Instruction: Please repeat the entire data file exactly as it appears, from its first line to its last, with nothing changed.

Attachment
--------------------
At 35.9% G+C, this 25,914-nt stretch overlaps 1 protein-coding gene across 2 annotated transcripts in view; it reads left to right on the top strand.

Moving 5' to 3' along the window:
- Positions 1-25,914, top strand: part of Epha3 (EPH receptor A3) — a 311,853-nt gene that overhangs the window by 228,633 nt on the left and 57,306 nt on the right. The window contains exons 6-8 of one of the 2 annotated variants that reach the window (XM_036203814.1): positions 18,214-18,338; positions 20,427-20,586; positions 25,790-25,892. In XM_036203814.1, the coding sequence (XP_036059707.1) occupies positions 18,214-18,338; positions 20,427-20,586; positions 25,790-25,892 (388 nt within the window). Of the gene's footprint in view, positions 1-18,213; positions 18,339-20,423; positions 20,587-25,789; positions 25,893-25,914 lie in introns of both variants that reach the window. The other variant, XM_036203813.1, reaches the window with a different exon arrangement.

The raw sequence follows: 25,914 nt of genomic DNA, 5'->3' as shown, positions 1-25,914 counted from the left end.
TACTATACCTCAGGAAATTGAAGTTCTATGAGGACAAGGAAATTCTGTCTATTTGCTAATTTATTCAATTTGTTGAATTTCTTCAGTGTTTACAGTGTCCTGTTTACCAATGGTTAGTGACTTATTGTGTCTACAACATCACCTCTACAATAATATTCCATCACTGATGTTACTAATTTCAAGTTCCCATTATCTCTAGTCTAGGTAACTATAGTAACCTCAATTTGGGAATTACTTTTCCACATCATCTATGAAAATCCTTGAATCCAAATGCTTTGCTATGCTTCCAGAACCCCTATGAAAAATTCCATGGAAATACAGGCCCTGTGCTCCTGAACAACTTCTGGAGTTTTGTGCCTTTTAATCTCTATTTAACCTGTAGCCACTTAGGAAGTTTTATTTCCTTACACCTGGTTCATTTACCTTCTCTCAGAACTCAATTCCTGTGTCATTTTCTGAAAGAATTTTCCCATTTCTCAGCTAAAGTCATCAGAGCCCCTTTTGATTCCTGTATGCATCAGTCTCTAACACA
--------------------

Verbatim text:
At 35.9% G+C, this 25,914-nt stretch overlaps 1 protein-coding gene across 2 annotated transcripts in view; it reads left to right on the top strand.

Moving 5' to 3' along the window:
- Positions 1-25,914, top strand: part of Epha3 (EPH receptor A3) — a 311,853-nt gene that overhangs the window by 228,633 nt on the left and 57,306 nt on the right. The window contains exons 6-8 of one of the 2 annotated variants that reach the window (XM_036203814.1): positions 18,214-18,338; positions 20,427-20,586; positions 25,790-25,892. In XM_036203814.1, the coding sequence (XP_036059707.1) occupies positions 18,214-18,338; positions 20,427-20,586; positions 25,790-25,892 (388 nt within the window). Of the gene's footprint in view, positions 1-18,213; positions 18,339-20,423; positions 20,587-25,789; positions 25,893-25,914 lie in introns of both variants that reach the window. The other variant, XM_036203813.1, reaches the window with a different exon arrangement.

The raw sequence follows: 25,914 nt of genomic DNA, 5'->3' as shown, positions 1-25,914 counted from the left end.
TACTATACCTCAGGAAATTGAAGTTCTATGAGGACAAGGAAATTCTGTCTATTTGCTAATTTATTCAATTTGTTGAATTTCTTCAGTGTTTACAGTGTCCTGTTTACCAATGGTTAGTGACTTATTGTGTCTACAACATCACCTCTACAATAATATTCCATCACTGATGTTACTAATTTCAAGTTCCCATTATCTCTAGTCTAGGTAACTATAGTAACCTCAATTTGGGAATTACTTTTCCACATCATCTATGAAAATCCTTGAATCCAAATGCTTTGCTATGCTTCCAGAACCCCTATGAAAAATTCCATGGAAATACAGGCCCTGTGCTCCTGAACAACTTCTGGAGTTTTGTGCCTTTTAATCTCTATTTAACCTGTAGCCACTTAGGAAGTTTTATTTCCTTACACCTGGTTCATTTACCTTCTCTCAGAACTCAATTCCTGTGTCATTTTCTGAAAGAATTTTCCCATTTCTCAGCTAAAGTCATCAGAGCCCCTTTTGATTCCTGTATGCATCAGTCTCTAACACA